Merry Christmas! This post will go live on Christmas eve, so I hope that this finds you safe, well, and with ones you love. It feels fitting to me in a holiday that is about redemption, we’re exploring that theme together through Terry Brook’s A Knight of the Word.
At the very center of KOTW is a crisis of faith. John Ross has been a faithful knight-errant for the forces of good when a tragically failed mission breaks him. The reader immediately feels the depth of his sorrow – it is a miscarriage of justice that we would not wish on our worst enemies. John has had enough. His prophetic dreams of a terrible future never change, and he cannot live a normal life while in service to the Word.
So he quits.
He is tormented by questions that have assailed real-life theists for centuries.
If God is both good and all-powerful, then how can evil exist? There are intellectual answers to this, which are far beyond the scope of a simple book blog, but I’ll give it a brief shot anyway: In this writer’s opinion, the answer lies somewhere in the necessity of choice. For good to be real, we must be able to choose it. If we can choose good, then we can also choose not-good. Not-good is, by definition, evil. That said cold, academic answers like the one just outlined do nothing to heal a broken heart. The certainly do not help our hero, John Ross.
He is frustrated by the seeming pointlessness of his quest for good. For every demon he slays, every wrong righted, ten more evils take their place. The never-ending need for active good wears him down. We discuss this in our last reflection on Running With the Demon.
Can John (or, indeed, can we) truly ‘un-believe’ something? In the text, it is not as if John ceases to believe in The Word. Quite the opposite. He travels to Wales hoping for a personal audience. He just stops acting as if he is a follower. This turn of events parallels real-life apostasy. Some theists may come to faith by being intellectually convinced of spiritual truths. Anecdotally, these logical faithful seem to be few and far between. Much more often, people seem to believe what appeals to them and then justify it afterwards. When we live as if we no longer believed what we once did, are we “un-believing,” or are we trying to hurt someone or something that we believe has hurt us first?
John’s crisis of faith does not destroy his life. He works hard battling homelessness in Seattle. He finds love. He finds friends. He is happy and purposeful. He feels fulfilled in this new life until a new crisis forces John to examine what he really wants.
John’s ultimate redemption carries a ring of truth that lines up with this paradigm:
He returns to the Word when his Word-less way of life is proven to be a sham. Stephanie, his girlfriend, is a demon, and his job abandons him. Ross reaches for the Word when he has a great emotional need for its support. He has been beaten and broken by the forces of darkness. He is angry, and desperately wants to defend the defenseless. His return has nothing to do with logic, nor, indeed, does it touch the original tragedy that triggered his crisis. John must accept the past for what it is and move forward. His return is driven by a new and greater need:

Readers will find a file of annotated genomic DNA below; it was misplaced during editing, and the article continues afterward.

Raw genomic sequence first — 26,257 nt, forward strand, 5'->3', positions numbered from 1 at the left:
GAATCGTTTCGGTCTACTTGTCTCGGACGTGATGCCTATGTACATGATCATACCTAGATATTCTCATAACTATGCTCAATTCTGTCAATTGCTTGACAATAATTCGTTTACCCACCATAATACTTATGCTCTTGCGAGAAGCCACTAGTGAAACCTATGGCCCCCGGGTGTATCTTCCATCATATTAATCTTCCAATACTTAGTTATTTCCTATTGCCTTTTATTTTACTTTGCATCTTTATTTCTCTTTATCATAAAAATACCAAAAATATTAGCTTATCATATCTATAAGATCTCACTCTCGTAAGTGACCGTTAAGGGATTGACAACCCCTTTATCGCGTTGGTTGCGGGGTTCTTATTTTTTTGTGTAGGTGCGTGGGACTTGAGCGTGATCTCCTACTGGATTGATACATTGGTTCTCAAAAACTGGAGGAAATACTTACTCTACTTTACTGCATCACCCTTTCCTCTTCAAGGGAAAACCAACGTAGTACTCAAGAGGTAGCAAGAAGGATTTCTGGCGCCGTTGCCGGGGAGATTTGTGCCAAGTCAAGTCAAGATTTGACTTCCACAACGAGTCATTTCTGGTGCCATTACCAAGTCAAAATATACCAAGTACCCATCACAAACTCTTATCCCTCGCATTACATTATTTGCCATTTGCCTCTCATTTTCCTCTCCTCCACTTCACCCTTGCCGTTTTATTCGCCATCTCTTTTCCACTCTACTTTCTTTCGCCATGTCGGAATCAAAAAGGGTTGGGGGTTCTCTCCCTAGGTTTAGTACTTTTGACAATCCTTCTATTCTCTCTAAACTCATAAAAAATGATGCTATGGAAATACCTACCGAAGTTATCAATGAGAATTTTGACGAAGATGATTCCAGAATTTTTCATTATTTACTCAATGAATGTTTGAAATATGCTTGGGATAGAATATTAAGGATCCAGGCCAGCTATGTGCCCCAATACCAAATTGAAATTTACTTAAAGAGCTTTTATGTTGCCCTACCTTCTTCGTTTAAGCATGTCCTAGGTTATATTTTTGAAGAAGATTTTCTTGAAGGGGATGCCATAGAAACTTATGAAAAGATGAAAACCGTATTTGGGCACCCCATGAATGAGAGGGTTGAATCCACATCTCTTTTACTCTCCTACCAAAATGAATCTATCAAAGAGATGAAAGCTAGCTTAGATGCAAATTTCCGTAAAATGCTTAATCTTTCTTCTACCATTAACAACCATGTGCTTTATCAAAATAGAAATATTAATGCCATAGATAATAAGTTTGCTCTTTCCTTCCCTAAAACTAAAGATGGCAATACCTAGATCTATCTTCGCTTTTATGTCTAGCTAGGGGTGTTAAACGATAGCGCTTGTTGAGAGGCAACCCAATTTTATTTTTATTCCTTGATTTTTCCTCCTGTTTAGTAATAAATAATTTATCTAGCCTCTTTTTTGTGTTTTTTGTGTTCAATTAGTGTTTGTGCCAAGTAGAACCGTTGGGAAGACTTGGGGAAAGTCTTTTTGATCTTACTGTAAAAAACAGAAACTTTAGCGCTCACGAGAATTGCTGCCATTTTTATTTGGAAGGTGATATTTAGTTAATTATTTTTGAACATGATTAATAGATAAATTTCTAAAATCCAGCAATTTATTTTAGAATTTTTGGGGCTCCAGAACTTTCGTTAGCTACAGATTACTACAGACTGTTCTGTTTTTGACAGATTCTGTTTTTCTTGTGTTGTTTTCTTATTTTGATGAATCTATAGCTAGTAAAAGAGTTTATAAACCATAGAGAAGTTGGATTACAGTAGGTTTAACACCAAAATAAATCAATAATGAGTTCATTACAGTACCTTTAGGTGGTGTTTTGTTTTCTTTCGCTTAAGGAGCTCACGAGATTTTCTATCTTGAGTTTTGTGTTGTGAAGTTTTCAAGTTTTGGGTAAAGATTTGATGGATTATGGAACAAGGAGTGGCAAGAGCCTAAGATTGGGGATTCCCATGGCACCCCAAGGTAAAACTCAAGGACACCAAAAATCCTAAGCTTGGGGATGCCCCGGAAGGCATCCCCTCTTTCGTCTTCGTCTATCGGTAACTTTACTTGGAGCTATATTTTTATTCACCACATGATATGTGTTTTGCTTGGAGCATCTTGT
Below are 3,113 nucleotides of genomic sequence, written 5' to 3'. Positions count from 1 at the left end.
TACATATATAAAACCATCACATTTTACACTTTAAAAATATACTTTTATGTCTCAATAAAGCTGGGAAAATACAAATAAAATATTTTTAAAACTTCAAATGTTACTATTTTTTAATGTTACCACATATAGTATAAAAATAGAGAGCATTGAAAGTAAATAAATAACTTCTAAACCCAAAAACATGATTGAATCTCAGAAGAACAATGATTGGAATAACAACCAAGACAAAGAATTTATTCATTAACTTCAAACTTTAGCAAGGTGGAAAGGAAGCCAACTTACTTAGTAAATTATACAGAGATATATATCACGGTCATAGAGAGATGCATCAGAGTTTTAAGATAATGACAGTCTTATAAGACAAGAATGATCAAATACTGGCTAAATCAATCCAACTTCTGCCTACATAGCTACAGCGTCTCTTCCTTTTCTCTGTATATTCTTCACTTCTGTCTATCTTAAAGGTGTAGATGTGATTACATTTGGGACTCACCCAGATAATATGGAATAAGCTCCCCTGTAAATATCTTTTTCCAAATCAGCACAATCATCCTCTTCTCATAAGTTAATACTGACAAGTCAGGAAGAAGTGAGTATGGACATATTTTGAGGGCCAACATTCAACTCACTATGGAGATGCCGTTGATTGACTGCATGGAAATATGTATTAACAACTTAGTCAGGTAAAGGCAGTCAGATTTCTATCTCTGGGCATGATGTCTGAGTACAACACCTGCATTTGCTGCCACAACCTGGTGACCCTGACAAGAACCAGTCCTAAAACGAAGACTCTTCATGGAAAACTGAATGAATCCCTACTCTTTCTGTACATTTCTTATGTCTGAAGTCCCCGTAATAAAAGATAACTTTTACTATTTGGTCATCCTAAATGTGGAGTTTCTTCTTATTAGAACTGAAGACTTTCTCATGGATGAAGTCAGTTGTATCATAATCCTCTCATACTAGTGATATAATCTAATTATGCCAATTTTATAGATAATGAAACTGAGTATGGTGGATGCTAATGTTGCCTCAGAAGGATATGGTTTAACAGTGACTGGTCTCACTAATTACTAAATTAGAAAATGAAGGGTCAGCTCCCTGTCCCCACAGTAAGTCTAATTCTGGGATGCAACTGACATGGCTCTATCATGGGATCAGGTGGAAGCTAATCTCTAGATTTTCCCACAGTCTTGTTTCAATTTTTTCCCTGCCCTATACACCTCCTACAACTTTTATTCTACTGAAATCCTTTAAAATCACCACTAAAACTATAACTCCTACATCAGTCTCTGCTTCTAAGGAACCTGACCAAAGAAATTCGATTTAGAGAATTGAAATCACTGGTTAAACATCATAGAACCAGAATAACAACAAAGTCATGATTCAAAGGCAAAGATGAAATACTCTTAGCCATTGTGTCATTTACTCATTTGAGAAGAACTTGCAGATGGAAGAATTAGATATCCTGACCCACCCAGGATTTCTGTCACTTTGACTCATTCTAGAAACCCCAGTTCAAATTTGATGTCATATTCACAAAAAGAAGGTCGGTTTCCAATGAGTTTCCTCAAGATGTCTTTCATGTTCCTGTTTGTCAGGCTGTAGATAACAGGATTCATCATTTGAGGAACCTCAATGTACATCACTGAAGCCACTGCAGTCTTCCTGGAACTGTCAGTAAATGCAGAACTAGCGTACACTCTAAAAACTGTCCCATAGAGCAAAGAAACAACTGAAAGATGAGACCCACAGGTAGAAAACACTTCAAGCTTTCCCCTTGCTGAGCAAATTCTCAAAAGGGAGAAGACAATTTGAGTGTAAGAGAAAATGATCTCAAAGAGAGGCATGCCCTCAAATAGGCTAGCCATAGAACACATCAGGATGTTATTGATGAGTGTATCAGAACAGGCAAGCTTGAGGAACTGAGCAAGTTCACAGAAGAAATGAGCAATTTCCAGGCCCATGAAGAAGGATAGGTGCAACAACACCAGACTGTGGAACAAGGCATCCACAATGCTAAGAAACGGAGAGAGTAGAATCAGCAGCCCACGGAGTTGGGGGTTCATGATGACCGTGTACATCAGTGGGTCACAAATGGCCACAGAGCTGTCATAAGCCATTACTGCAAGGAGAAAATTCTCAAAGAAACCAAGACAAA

“…he had been driven to his knees by something so foul and repulsive he could not bear another day of life if he did not bring an end to it”
Another interesting part of the redemption scene is that The Word never left John. It was with him the whole time, waiting for him to call it:
“He called for the magic of the staff, called it with a certainty that surprised him, called it with full acceptance… The magic did not come at once, for it lay deep within the staff, waiting for the call to be right, for the prayer to be sincere. He could sense it, poised and needful, but recalcitrant. He strained to reach it, to make it feel his need, to draw it to him as he would a reluctant child… silver light enfolded the Knight of the Word with bright radiance, and he was alive anew. And dead to what once he had hoped so strongly he might be.. Ross lifted his head….eager to serve.”
And so The Word – the divine, good analogue for god – never left Ross, even when he could not feel its presence, even when he could not call the power. The power was with him all long, waiting for him to return.
It is clear that despite the good he was doing in his work with the homeless, John Ross knows that his purpose, his calling, the particular good that he feels in his bones he must accomplish, is his service to The Word.
I think every person of faith will go through seasons of doubt. It goes with the territory. The lesson from A Knight of The Word for those in that valley is that doubt does not disqualify you from service. That’s what redemption is all about.